It’s no breaking news to say there’ll be a high tide washing over the American political terrain next month. As David Gergen put it “We’ll have to wait until November 3rd to see what sort of flotsam and jetsam was left on the shore.” Looks like there will be plenty of both.

But what then? What happens after the F&S are sworn into office in January, ‘11? Where do they … and we … go from there?

While I give the Tea Party and the billionaires behind it credit for stirring up a lot of innocent and gullible people by telling them how mad they must be and offering a vehicle through which to express their anger, where does it go from there?

Let’s look at the agenda many of these folks ran on and solemnly promised. Repeal of a couple of constitutional amendments dealing with automatic citizenship of foreign national babies born here and direct election of U.S. Senators by the public. Those won’t happen.

Repeal of the income tax to be replaced by a flat tax of some 23% as a national sales tax. Closing the Department of Education, getting rid of the Environmental Protection Agency and OSHA. Not going to happen.

Repeal of our recently enacted health care law or, in the alternative, killing it by not funding it. Polls say no way. Drastically change Social Security and Medicare so they don’t cover as many people, upping the qualifying age and limiting benefits. Or killing the programs outright. Really? Close the VA medical system and give vets vouchers for private health care. Force victims of rape or incest to carry pregnancies to term and live with the results. You think?

These and other strange, totally politically impossible promises were made to appeal to as many fringe and undecided voters as possible. Throw in the otherwise normal folks who wasted their choices by voting “against” something instead of “for” something and you’ve got a sizeable and diverse group of future voters to keep happy.

If you agree the chances of getting all, most, or even some of these promises converted into law are not likely in the next two years, what of those home folks who believed the impossible dream and put these nuts into office? If the nuts don’t deliver on even some of their promises, much less all of them, who’s going to save their butts two years hence? When they go back to the voters. When they’re incumbents. When they’re the insiders. You know. “Fool me once?”

In the last few years, a number of very respectable and mostly intelligent members of congress have quit in frustration when they found they couldn’t bring about changes they wanted in government. They couldn’t get hearings on good legislation. They got sick of gridlock and animosity among their peers. They found intransigence when trying to move major bureaucrats who’ve been running the system for years and have absolute control of their fiefdoms. The kingdoms we call departments of government.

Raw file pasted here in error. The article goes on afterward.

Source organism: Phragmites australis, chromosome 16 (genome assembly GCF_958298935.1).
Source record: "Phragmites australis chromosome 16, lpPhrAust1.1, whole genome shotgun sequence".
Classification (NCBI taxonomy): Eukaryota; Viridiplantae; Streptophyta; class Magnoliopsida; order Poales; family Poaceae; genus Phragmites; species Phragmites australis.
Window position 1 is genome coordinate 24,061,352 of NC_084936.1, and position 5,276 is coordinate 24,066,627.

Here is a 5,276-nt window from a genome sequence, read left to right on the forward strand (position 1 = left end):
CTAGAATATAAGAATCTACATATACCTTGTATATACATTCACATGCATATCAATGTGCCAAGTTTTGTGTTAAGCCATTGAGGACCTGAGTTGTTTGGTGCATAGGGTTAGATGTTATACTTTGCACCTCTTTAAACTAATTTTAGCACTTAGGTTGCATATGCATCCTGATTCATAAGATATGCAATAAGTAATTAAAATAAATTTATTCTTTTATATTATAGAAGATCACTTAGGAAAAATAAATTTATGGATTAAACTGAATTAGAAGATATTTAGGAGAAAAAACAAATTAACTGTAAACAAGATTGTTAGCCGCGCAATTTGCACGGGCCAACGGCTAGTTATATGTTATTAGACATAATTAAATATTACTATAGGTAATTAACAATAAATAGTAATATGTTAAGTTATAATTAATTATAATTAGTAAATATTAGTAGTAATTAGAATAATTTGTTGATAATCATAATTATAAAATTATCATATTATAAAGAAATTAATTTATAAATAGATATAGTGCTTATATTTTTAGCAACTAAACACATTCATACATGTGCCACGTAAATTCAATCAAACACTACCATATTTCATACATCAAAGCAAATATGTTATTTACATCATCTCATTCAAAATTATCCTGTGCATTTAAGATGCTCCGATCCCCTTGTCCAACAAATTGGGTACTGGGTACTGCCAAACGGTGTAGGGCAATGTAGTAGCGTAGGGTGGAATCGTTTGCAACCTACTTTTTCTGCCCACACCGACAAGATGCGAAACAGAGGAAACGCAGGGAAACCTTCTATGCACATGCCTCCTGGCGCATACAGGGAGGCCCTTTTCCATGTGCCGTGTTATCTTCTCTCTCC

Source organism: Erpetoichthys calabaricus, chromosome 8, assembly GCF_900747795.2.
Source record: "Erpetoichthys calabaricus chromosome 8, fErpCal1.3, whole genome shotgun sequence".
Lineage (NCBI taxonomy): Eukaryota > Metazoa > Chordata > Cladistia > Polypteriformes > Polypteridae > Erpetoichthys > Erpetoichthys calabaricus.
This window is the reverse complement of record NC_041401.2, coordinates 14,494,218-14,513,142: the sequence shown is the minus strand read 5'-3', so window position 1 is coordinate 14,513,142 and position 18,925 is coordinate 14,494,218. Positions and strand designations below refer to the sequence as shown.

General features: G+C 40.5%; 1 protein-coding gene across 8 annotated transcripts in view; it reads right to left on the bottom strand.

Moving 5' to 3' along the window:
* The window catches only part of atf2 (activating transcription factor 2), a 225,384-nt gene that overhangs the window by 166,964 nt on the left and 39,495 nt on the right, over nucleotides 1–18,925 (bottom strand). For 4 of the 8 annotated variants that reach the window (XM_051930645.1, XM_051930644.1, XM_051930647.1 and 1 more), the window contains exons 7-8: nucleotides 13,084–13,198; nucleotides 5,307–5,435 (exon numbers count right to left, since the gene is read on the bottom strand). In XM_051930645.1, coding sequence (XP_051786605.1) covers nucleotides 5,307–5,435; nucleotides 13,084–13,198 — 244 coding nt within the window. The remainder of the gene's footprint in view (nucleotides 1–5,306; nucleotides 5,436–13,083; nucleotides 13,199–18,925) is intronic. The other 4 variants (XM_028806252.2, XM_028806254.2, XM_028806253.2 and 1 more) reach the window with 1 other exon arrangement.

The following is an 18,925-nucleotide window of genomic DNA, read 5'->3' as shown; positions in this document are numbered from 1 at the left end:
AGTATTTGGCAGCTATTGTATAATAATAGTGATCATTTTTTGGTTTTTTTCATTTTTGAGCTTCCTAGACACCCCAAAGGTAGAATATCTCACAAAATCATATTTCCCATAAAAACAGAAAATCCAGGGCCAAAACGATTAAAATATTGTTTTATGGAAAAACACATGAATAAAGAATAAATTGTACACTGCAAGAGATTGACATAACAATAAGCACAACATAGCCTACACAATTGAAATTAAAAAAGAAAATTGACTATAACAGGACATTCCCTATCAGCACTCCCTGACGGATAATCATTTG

Good people, backing good ideas with good legislation, threw in the towel after a couple of terms because they were professionally stymied by a system that resists change, run by people who had greater political clout than senators or representatives. Partisanship created not only by splits between the major parties but also subgroups of diehards and ideologues within each party who wouldn’t compromise on the time of day. No compromise. No progress.

TV’s talking heads are telling us change is afoot. We’re hearing a lot of dire predictions about what will happen when some of these amateurs get into the system and start messing with the levers they aren’t equipped to handle. Maybe. But I think not.

I think we’ll hear a lot of loud voices, witness embarrassing ignorance in some instances, see some ridiculous investigative hearings conducted by witch hunters with extremely narrow personal agendas, threats to some of our world alliances and, in two years, find little accomplished to deal with the real problems you and I are living with.

That last part is what worries me most. The limited damage these people will do can be repaired in most cases. Meantime, the economic mess crippling this nation won’t likely be addressed in any meaningful way. The real needs on Main Street will fade into a background overshadowed by conspiracy chasing and wild goose hunting. There’ll be even more influence exerted by those who put up the billions to offer false hope while scaring a lot of folks. Millions of Americans suffering home and/or job loss through no fault of their own will not find the relief government could sponsor. Gridlock will likely increase.

If the path that seems to lie ahead turns out to be as troubled as it appears it will, we’ll be living in a democracy foreign to me. And a form we really don’t deserve. But maybe not for long.

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